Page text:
- Examples are to: label/notice positive behavior, suggestion to change activities, Suggest to your child in private to use the STOP or Turtle steps or distract both children with a snack.
- Be careful not to “shame” either child in front of their friend as this may backfire and create long term problems in your relationship and embarrass the child.
- If you need to provide individual feedback to your child, do so in private. Praise may or may not be provided in private, depending on the preferences of your child.
Use Natural and Logical Consequences
- If the interaction goes well, provide more opportunities and go out of your way to provide transportation so your child can have positive peer time.
- If the interaction does not go well, explain to your child the problem and the need for more supervision or the need to reduce peer time in frequency or length until the child has better skills.
- DO NOT completely stop all peer interactions; ask your therapist for help in getting creative to make opportunities for positive peer interactions.
These interpersonal skills will be needed the rest of your child’s life and it is part of the endless, unrewarded job of parenting to help your child learn this skill. Some children do not automatically have this skill and it will take lots of time and practice to learn it.
- Get your child’s permission first, especially for girls. Always ask your child if they are willing to talk about the peer interaction and listen to feedback.
- If they say no, then WAIT until they are ready. This issue can always wait until a positive conversation is possible.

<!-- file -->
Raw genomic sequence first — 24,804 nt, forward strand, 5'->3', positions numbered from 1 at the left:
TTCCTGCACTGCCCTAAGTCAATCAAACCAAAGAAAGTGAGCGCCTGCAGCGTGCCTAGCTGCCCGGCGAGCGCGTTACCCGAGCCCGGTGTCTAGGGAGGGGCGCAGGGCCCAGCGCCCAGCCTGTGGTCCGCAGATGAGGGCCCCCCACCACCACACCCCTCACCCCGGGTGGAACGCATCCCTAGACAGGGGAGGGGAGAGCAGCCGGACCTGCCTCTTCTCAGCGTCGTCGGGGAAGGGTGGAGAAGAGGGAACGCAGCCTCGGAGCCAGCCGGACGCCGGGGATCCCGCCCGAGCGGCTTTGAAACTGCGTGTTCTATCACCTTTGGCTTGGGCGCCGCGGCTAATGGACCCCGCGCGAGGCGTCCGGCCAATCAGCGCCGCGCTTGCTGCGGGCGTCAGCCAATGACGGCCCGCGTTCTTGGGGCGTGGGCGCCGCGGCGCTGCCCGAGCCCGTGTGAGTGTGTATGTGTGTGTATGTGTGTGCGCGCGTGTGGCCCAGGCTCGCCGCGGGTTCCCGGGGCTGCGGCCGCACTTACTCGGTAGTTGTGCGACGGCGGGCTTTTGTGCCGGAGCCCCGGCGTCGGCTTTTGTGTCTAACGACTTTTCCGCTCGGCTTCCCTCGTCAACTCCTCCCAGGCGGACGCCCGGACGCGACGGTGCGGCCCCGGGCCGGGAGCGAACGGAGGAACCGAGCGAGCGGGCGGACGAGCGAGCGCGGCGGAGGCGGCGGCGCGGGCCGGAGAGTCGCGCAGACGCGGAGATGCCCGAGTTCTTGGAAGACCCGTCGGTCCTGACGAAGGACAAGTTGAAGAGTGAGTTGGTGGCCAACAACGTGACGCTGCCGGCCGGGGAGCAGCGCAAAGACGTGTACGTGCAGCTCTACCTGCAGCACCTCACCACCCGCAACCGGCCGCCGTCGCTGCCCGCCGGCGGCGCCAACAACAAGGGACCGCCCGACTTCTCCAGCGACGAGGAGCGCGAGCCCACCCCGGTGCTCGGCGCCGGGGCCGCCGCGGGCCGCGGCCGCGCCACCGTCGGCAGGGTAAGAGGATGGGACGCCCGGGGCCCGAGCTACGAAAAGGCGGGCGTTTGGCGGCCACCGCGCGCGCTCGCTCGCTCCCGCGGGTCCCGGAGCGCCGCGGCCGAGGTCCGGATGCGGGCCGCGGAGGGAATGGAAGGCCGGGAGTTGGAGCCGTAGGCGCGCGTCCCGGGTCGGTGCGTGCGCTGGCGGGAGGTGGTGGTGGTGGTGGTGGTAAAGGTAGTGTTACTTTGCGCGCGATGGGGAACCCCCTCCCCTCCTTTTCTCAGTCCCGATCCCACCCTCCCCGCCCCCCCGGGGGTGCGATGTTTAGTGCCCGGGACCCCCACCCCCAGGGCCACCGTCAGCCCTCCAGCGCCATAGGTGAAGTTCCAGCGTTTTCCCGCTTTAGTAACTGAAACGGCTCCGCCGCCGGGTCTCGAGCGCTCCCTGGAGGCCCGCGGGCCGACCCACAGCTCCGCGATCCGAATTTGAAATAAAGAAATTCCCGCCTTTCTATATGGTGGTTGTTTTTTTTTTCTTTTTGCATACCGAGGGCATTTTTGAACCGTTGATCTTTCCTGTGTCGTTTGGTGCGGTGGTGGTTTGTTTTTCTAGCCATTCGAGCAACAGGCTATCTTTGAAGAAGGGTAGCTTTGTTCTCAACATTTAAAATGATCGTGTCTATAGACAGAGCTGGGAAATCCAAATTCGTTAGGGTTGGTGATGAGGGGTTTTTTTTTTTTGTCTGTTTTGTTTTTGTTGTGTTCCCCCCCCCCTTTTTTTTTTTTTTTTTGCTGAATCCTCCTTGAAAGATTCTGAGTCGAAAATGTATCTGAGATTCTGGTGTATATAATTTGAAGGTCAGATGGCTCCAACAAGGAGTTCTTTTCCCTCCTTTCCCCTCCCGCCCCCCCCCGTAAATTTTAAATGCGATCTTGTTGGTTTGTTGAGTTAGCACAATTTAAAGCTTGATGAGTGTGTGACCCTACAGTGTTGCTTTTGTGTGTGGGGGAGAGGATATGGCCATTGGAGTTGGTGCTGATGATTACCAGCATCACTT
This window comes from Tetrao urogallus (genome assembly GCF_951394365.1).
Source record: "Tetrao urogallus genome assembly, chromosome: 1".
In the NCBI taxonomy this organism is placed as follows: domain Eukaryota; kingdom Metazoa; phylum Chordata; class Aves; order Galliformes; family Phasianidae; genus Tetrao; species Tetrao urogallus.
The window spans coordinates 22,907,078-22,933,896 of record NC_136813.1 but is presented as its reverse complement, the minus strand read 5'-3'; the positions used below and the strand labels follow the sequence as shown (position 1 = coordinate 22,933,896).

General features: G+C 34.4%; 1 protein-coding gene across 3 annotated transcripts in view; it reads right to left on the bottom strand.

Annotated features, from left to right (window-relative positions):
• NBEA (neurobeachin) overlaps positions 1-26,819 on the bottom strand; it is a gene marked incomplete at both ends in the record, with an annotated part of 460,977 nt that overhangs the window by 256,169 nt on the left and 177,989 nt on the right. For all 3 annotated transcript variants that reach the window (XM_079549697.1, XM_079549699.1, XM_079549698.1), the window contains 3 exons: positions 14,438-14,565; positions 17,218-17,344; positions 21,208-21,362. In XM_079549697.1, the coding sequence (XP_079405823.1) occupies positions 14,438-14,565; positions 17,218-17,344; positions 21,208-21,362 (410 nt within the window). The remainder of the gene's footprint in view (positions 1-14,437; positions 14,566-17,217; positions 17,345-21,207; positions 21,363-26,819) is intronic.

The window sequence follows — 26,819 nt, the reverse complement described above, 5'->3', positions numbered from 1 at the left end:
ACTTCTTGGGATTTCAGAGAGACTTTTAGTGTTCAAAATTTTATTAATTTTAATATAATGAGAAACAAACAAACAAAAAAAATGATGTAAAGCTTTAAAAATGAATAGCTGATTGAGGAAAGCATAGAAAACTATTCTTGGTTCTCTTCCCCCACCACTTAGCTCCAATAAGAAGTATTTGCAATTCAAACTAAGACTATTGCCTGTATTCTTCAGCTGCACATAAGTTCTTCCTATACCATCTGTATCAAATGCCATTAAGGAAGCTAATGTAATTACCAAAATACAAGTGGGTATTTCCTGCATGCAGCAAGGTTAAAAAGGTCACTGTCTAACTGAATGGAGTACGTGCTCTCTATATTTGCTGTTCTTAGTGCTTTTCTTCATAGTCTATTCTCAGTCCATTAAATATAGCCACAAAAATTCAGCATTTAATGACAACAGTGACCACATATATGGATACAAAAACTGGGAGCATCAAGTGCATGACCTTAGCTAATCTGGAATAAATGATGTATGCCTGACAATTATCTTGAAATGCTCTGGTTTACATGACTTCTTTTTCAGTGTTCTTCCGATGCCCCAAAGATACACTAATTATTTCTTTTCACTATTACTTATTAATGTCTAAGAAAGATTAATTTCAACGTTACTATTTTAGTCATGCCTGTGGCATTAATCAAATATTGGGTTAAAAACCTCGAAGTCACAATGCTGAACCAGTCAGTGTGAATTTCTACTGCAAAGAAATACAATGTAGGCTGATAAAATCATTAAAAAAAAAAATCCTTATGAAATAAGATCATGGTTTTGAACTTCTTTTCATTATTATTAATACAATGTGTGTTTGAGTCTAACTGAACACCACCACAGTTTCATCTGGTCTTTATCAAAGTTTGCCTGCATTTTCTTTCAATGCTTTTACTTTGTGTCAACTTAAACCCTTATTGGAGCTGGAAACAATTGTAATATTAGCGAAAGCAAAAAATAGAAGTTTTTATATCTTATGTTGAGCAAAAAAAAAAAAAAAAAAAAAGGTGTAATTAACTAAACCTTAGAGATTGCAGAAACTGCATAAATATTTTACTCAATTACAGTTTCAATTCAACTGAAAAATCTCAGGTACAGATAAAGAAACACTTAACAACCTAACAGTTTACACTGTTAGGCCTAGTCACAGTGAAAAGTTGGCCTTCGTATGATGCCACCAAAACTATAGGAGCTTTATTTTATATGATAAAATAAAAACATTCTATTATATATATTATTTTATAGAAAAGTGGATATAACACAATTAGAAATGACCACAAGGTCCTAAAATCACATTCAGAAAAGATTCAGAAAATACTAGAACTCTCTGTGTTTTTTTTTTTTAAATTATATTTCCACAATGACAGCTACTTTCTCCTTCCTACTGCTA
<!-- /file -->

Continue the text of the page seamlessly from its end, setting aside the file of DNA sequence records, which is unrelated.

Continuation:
- Make sure both you and your child are in the mood (not hungry or tired) to provide and accept feedback.
- Always sandwich negative feedback between praise for something positive, even something simple as being willing to listen and end feedback session with praise or hope that things will go better in the future
OTHER OPPORTUNITIES FOR SOCIAL INTERACTIONS:
- Allow “growth privileges”!! Participation in team sports, clubs at school or attendance of birthday parties are all good chances for your child to have interactions with friends while being supervised in a group setting.
- Use good judgment if you take away these opportunities as a punishment, it may backfire and cause more problems in the long run. Your child needs opportunities to practice and learn to share, respect authority and cooperate with others.
- Remember, coaches and other adults may be able to teach your child skills that you will receive benefits from in the future.
- Coaches are often willing to have child “run extra laps” or have other consequences while remaining on the team or do other things to help motivate your child to improve their grades or behavior. Please talk to your child’s coach or adult mentor before making them quit the activity.
- If your child has had problematic sexual behavior (PSB) or has committed a child on child sexual assault, please read other articles on this website for more information or go to NCSBY.org.